All reagents were analytical reagent grade and milliQ 18 mΩ pure water (MilliQ, Millipore, USA) was used for preparation of reagents and standards. Calibration standards of mercury, lead and cadmium (1000 mg L-1 in 2% HNO3) were purchased from Merck, Germany. The standard solutions for calibration were prepared from a stock solution of 1000 mg L-1 by successive dilutions with 1.5% nitric acid. The standards were diluted appropriately and used to calibrate the Inductively Coupled Plasma Atomic Emission Spectrometer (ICP OES) and the Direct Mercury Analyzer (DMA). All glassware and other containers were thoroughly cleaned with 1.5% (w/v) nitric acid solution then rinsed with MilliQ water several times and air-dried prior to use.

Lipid and moisture analyses

Lipid content (%) of the oyster tissue was determined using the Soxhlet method (Buchi Extraction System B-811) using chloroform/methanol (2:1) as extract solvents. In addition, the moisture content was calculated as the weight loss of the heated sample at 110°C.

Heavy metals analysis

Metal analyses were performed by the method of Uysal et al. (2008) with some modifications. For each sample, 0.4 g of homogenized oyster tissue (wet weight) was accurately weighed and transferred into a 25 mL quartz vessel together with 5 mL of concentrated (65%) nitric acid (HNO3) and 1 mL of (35%) hydrogen peroxide (H2O2). The extraction vessel was placed in a microwave digestion system (Milestone ETHOS PLUS, Italy), and the digestion program was run in 2 steps (step (1) 25–180°C for 30 min at 1000 W; step (2) 180°C for 15 min at 1000 W). All the digested samples were diluted to 25 mL with milliQ water in pre-acid washed standard flasks and used for analysis. Cadmium and lead were analyzed using an Inductively Coupled Plasma Atomic Emission Spectrometer (ICP AES, ICPE-9000, Shimadzu, Japan) at 220 nm for cadmium and 210 nm for lead. A standard torch for this instrument was used with an outer argon gas flow rate of 15 L min-1 and an intermediate gas flow of 0.9 L min-1. The applied power was 1.0 kW. For mercury, 0.1 g of oyster soft tissue was accurately weighed in a sample boat, and total mercury was determined using a Direct Mercury Analyzer (DMA-80, Milestone, Italy) without further sample preparation. Typical repeatability was 3.2-4.4% for cadmium, 2.4–4.7% for lead and 2.5–3.8% for mercury. Good reproducibility of the method was obtained, yielding the intra-day and inter-day relative standard deviations less than 5%. The instrument detection limits were 0.01 mg kg-1 for cadmium 0.02 mg kg-1 for lead and 0.5 ng g-1 for mercury.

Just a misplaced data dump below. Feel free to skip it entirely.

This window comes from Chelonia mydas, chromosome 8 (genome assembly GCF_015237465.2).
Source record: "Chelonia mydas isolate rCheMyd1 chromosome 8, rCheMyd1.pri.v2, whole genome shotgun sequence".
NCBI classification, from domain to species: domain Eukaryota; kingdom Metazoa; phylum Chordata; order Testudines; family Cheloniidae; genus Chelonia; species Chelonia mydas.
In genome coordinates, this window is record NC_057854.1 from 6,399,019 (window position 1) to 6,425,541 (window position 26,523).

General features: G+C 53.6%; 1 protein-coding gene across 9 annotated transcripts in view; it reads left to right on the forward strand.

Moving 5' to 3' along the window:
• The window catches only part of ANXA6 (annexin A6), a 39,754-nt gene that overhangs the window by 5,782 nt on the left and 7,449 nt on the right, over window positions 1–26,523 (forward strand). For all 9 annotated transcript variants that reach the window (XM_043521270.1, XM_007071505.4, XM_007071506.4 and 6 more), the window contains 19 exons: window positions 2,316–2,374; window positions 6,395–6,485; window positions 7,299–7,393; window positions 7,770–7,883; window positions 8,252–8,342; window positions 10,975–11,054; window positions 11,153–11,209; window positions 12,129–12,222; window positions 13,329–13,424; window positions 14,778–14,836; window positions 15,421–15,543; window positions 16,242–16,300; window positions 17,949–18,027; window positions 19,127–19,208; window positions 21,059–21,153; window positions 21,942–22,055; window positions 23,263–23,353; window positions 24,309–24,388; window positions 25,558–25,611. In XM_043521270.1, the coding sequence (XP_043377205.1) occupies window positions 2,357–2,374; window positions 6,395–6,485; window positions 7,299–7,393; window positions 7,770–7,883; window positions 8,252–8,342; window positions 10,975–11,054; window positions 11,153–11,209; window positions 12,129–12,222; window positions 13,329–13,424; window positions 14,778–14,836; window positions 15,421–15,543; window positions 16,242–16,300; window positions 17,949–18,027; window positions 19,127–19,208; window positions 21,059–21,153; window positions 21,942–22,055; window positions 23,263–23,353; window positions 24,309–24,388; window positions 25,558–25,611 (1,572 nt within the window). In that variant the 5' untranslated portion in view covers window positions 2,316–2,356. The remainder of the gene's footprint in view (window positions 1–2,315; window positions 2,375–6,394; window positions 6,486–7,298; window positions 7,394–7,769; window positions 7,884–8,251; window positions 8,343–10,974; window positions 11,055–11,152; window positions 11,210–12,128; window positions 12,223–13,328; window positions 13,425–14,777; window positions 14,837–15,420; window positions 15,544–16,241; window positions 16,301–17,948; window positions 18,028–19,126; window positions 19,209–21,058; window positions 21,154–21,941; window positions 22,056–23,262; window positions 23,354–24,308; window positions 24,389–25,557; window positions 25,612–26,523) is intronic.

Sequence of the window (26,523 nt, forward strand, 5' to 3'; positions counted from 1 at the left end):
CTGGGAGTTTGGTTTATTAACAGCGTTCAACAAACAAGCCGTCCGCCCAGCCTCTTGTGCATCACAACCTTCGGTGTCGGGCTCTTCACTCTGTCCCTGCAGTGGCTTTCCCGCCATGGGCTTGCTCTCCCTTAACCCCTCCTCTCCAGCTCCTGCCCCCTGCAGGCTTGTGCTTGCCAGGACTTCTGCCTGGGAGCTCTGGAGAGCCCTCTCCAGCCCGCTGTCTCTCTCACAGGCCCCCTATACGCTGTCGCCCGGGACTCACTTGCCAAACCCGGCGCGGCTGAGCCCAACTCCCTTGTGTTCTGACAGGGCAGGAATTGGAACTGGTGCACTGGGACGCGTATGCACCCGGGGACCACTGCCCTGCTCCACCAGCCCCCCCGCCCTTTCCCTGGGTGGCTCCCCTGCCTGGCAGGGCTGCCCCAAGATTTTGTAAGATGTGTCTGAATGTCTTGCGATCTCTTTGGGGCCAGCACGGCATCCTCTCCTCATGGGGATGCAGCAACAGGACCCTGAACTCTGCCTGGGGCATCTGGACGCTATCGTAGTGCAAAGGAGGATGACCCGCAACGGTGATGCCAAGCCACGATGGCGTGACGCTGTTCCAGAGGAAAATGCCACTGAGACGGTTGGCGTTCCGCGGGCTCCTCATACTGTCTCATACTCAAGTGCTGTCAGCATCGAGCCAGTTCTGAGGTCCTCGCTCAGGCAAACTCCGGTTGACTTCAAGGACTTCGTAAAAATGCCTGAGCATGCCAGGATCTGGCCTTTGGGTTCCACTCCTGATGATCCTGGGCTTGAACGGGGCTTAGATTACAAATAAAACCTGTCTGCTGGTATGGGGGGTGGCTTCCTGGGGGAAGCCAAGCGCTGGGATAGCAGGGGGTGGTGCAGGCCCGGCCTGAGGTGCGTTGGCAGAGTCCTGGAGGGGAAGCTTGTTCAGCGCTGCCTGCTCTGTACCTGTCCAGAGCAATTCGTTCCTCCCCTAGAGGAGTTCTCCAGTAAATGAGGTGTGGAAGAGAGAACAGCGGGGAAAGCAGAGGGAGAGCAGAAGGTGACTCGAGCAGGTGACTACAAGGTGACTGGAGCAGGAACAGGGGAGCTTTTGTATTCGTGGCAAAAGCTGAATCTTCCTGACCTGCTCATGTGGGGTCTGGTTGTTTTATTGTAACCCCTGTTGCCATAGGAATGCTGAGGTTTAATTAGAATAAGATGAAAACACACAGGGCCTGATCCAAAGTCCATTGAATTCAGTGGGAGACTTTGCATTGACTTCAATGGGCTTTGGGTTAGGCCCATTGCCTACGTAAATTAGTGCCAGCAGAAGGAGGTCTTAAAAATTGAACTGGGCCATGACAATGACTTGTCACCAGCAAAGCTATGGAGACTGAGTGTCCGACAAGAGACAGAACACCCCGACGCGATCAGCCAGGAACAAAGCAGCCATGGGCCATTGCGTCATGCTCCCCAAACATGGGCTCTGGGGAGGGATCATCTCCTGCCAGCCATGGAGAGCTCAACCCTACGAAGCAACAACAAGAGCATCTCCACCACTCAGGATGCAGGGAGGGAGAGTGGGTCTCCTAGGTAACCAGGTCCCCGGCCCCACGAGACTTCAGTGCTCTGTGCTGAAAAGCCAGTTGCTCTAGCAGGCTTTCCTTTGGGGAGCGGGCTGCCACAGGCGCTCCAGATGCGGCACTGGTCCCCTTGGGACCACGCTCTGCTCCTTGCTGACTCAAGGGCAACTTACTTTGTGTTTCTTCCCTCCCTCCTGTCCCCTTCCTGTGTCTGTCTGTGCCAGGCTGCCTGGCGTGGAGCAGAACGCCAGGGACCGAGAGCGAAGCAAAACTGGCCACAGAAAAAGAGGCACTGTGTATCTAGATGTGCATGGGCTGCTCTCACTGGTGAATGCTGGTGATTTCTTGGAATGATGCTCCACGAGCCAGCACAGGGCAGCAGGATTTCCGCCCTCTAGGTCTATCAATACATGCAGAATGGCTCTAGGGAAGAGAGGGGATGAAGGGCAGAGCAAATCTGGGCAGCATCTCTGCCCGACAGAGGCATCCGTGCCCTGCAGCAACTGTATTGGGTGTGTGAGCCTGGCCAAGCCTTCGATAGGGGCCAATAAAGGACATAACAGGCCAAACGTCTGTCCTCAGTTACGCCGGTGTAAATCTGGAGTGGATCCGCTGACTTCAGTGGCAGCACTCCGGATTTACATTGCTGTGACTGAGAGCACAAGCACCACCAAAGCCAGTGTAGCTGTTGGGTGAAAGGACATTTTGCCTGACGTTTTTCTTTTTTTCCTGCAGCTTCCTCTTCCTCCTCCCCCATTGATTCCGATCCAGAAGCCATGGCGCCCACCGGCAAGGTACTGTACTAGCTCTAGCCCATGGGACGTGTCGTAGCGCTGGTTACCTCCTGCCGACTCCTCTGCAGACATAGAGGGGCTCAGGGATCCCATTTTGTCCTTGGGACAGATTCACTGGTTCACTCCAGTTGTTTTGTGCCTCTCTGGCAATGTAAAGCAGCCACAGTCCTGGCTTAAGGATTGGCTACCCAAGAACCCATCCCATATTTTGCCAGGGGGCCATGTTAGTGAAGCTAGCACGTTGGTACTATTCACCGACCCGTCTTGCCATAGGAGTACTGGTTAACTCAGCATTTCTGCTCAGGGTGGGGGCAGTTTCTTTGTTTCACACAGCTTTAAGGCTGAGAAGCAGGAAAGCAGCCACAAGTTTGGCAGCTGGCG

Quality control

All samples were taken in triplicate and all measurements were run in triplicate for standards and samples. Metal concentrations were calculated and expressed in mg kg-1 wet weight. The analytical blanks were run in the same way as the samples and concentrations were determined using standard solutions prepared in the same acid matrix. Accuracy of the analytical method was monitored by analyzing certified reference material (Mussel tissue - NIST SRM 2976). The standard reference material was analyzed during each batch (n = 20) and the heavy metal recovery rates were 85% for cadmium, 92% for mercury and 90% for lead. A recovery test was carried out by spiking standard solutions of heavy metals in homogenized samples. The recoveries for heavy metals during these experiments were found to be between 80-110%; no batches were outside these limits.

Statistical analysis

Results of heavy metal concentrations were analyzed using SPSS 19.0 (SPSS INC., Chicago, IL) software. One-way and two-way ANOVA, Duncan’s multiple range and Pearson correlation coefficients were used to examine differences between spatial, temporal and size class observations and metal concentrations. A significance level of 95% was used.

Results and discussion

Annual mean metal concentration

The calculated annual mean concentrations of mercury, cadmium and lead in rock oyster collected from the Dhofar coastal areas in the Arabian Sea from June 2009 to May 2010 were 0.017 ± 0.008 mg kg-1, 3.31 ± 1.14 mg kg-1, and 0.011 ± 0.03 mg kg-1, respectively. The presence of these metals in the rock oysters reflects the bioavailability for incorporation by oysters along the Dhofar coast of the Arabian Sea, Oman. It has been well documented that the rock oyster, S. cucullata, is capable of bioaccumulating toxic metals in its soft tissues and metal concentrations within this study were, on average, within the variations commonly described in the literature for natural areas or areas slightly affected by metal pollution (Table 1). Based on the maximum permissible levels set by the Omani regulation and the European Union, the metal concentrations in the oysters sampled at the 3 sites along the Dhofar coastal area were within the legal standards for mercury and lead (1.5 mg kg-1 wet weight). Cadmium concentrations in S. cucullata exceeded the maximum limits allowed for human consumption (1 mg kg-1 wet weight) under EU (EC, 2001) and Omani legislation (Ministerial Decision No.12/2009 2009).